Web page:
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To slash deficit, Ottawa will rely heavily on defence cuts

Calling it a “harbinger” of the 2013 budget to come, Treasury Board Tony Clement released the main estimate for all federal government spending in the fiscal year that begins April 1.


The Conservative government is leaning heavily on the defence budget to dig its way out of deficit.

A closer look at spending plans released Monday shows Chief of Defence Staff Tom Lawson wasn't just blowing smoke last week when he told a defence conference that the military must do its part to erase the $26-billion federal deficit by 2015.

The main estimates released Monday show spending at National Defence will be $17.99-billion in 2013-14, down from $19.8-billion in the main estimates for 2012-13. Departmental budgets can be topped up throughout the year via "supplemental" estimates, and spending at national defence for 2012-13 is coming in at $20.7-billion.

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That means national defence faces a budget cut of between $1.81-billion and $2.71-billion (in the unlikely event there are no top ups), or between 9 per cent and 13 per cent.

Calling it a "harbinger" of the 2013 budget to come, Treasury Board Tony Clement released the main estimates for all federal government spending in the fiscal year that begins April 1.

"Obviously, the budget is the main economic document of the government. Having said that, the estimates is a signal of the direction of the government on some basic files and some basic portfolios so it is, I would call it a harbinger, perhaps, a signal of the kind of budget that we will have," Mr. Clement told reporters on Parliament Hill.

In the category of "budgetary expenditures," which includes operating and capital spending as well as transfers to other levels of government and debt costs, the 2013-14 main estimates project spending of $252.5-billion, up slightly from last year's main estimates of $251.9-billion.

However, approved spending for the current year is higher than actual spending in 2011-12. Including top ups through supplemental estimates, approved budgetary spending in 2012-13 sits at $259-billion. It is possible that not all of that will be spent. In 2011-12, the final spending numbers came in at $247.8-billion, which was about $11-billion lower than the $259-billion in approved estimates that year.

Mr. Clement noted that the direct spending that Parliament votes on - a category that excludes items like the Canada Health Transfer - faces a planned decrease of $4.9-billion.

Most of the 2013-14 spending cuts in departments are the result of targets Finance Minister Jim Flaherty set in the March 2012 budget. In that document, he outlined a three year plan to find over $5-billion a year in savings.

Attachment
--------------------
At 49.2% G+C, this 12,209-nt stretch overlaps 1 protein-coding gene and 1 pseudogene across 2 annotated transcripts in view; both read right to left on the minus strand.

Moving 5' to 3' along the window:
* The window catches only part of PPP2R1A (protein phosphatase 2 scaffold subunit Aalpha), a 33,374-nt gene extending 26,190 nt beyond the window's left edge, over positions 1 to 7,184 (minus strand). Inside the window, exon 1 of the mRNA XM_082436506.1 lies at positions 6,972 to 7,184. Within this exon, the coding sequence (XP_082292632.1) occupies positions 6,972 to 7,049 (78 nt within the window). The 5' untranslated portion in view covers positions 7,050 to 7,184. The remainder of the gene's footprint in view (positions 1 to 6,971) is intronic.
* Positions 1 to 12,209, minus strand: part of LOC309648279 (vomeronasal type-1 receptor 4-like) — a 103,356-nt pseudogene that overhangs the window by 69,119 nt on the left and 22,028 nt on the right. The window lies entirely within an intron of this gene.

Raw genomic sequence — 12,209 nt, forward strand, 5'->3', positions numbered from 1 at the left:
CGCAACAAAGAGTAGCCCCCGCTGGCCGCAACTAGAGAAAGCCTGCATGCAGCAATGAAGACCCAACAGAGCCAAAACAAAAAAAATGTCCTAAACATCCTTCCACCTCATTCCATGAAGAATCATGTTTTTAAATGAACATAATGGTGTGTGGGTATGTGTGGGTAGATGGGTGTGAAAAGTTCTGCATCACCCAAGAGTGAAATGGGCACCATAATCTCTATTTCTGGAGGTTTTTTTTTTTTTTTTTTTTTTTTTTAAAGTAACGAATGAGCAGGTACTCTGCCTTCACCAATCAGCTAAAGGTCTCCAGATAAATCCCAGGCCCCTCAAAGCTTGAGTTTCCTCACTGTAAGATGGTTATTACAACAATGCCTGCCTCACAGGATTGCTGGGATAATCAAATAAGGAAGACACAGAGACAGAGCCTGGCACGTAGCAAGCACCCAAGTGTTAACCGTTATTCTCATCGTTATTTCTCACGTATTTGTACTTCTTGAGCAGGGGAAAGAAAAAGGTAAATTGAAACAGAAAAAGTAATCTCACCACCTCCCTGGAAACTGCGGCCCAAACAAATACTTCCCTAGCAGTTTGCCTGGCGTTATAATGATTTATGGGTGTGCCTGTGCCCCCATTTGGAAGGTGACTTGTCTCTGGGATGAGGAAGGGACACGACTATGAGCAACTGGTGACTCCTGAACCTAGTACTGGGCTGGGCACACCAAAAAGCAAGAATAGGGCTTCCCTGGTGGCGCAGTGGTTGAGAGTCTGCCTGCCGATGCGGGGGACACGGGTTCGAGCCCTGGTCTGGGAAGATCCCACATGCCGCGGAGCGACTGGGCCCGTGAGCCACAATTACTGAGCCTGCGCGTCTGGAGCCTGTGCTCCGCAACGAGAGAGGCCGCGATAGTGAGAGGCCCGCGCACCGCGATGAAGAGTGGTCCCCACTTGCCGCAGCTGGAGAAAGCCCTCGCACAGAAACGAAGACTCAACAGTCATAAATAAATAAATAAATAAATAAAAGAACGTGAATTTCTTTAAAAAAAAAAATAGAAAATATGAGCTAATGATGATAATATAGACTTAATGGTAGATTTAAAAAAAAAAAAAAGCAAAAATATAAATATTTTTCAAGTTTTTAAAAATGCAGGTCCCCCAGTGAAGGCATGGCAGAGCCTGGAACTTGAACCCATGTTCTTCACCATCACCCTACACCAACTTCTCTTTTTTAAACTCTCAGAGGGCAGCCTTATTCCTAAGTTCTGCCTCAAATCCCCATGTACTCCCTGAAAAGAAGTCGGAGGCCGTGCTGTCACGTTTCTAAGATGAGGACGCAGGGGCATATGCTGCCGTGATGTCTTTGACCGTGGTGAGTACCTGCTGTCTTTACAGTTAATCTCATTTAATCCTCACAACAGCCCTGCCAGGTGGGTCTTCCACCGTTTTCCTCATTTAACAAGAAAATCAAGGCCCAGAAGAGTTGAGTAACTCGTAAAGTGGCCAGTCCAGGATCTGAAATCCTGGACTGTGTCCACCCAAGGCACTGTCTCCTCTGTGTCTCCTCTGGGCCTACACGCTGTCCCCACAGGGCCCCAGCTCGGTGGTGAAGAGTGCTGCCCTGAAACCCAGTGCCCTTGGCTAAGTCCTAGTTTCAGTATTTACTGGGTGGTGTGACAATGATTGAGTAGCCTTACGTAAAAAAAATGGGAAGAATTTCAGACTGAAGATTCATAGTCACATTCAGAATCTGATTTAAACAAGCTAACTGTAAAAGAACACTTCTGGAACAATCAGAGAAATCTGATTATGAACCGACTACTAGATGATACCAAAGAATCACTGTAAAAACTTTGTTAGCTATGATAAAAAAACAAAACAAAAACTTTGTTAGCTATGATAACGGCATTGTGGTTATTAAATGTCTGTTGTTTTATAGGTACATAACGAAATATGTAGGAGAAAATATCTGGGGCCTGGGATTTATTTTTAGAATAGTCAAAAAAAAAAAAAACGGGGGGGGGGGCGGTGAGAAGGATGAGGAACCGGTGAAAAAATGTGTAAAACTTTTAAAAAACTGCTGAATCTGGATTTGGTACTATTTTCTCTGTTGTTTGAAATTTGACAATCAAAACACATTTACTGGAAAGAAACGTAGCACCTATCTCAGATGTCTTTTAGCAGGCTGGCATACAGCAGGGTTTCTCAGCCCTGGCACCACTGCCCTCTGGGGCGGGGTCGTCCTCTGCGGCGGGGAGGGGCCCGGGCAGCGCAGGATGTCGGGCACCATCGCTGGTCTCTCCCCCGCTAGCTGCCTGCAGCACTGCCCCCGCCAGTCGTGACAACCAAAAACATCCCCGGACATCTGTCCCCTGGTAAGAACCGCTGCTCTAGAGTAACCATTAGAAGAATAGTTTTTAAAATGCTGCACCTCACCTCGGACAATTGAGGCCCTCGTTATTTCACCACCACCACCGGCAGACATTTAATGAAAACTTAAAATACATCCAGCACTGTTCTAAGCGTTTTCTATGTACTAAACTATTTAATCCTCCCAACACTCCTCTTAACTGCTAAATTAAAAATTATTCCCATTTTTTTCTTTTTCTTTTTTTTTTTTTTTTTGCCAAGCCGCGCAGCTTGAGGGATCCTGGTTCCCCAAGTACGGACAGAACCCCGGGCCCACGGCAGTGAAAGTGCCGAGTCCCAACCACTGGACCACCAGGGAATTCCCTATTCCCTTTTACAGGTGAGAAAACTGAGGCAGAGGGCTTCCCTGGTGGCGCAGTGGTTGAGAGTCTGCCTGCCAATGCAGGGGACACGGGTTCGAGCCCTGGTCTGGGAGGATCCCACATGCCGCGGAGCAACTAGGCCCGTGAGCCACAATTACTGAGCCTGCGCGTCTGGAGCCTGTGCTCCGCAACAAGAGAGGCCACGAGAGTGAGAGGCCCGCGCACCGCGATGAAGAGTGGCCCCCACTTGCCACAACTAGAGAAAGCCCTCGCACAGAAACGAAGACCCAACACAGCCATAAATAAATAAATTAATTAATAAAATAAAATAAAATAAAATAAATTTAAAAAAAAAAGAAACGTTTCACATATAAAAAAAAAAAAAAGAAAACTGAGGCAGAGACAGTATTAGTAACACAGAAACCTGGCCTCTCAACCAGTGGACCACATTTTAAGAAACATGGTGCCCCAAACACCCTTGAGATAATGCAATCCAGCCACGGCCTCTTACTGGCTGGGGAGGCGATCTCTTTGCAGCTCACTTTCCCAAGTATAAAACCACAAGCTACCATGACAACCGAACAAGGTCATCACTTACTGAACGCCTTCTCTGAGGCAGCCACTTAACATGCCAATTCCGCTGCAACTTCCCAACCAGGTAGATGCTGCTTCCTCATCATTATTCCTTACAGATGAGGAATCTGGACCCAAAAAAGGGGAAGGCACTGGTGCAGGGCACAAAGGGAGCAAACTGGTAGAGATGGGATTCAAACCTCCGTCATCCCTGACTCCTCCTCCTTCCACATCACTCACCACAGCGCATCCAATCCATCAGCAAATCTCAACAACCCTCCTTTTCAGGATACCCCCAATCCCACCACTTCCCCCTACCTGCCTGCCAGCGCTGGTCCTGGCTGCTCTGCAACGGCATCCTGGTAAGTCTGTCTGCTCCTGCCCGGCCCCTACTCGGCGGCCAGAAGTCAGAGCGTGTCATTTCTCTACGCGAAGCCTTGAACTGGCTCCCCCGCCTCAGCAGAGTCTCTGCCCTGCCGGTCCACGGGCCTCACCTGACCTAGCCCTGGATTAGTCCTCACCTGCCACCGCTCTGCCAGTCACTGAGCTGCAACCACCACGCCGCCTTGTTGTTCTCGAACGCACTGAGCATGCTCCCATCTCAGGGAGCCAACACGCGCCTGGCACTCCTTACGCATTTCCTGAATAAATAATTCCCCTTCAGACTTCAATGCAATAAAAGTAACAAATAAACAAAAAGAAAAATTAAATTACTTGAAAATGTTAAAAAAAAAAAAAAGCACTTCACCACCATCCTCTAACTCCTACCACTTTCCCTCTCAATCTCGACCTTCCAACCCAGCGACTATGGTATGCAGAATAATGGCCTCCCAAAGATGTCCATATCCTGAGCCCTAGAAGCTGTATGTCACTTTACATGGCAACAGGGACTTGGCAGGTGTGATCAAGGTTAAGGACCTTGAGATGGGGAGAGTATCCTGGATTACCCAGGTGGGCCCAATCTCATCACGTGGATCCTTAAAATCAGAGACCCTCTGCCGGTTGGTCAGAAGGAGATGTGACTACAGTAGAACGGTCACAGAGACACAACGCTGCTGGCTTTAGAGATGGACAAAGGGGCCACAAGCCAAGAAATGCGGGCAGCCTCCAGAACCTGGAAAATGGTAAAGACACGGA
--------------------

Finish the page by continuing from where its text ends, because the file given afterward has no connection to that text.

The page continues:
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Though economic growth is coming in slower than he expected a year ago, Mr. Flaherty recently said he can still meet his 2015 target to balance the books without having to "slash and burn" his way through government spending.

The big picture spending trend appears to support that view. A chart in the main estimates showing spending over the last 10 years shows a peak in 2010-11, then a slight reduction that has generally held steady for the past three years.

Spending in 2013-14 will remain above where government spending levels were at heading into the recession in 2008-09.

In addition to the estimates, the government also released its annual report on the cost of so-called "tax expenditures." These are the billions in tax breaks and credits that include everything from GST rebates for low-income Canadians to more recently-announced tax breaks such as the Children's Fitness Tax Credit and Children's Arts Tax Credit.

The latest report includes the first-ever release of information around the cost of the "Travellers exemption."

Duty free tax breaks for cross-border shoppers is costing Ottawa $200-million a year in lost revenue, according to the report.

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The report shows the exemption used to cost Ottawa $105-million in revenue in 2007, but as the value of the Canadian dollar rose and the tax break was expanded, it is now a credit that is projected to cost $200-million in 2012.

The 2012 budget increased the duty free limit from $50 to $200 for lengths of absence between 24 and 48 hours and from $400 to $800 for lengths of absence between 48 hours and seven days. The report does not suggest this has led to a dramatic change in lost revenue. The $200-million figure for 2012 was up from $190-million in 2011.

Tax expenditure estimates do not take into account the consequences of not offering the tax credit. For instance, the border exemption is meant to streamline the processing of Canadians at the border. Removing the credit would likely lead to higher border security costs.

With a few weeks left before Mr. Flaherty releases the 2013 budget, the estimates and the tax expenditure reports give Canadians plenty of detail to work with in deciding whether they think government spending is on the right track.

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About the Author
Parliamentary reporter

A member of the Parliamentary Press Gallery since 1999, Bill Curry worked for The Hill Times and the National Post prior to joining The Globe in Feb. 2005. Originally from North Bay, Ont., Bill reports on a wide range of topics on Parliament Hill, with a focus on finance. More


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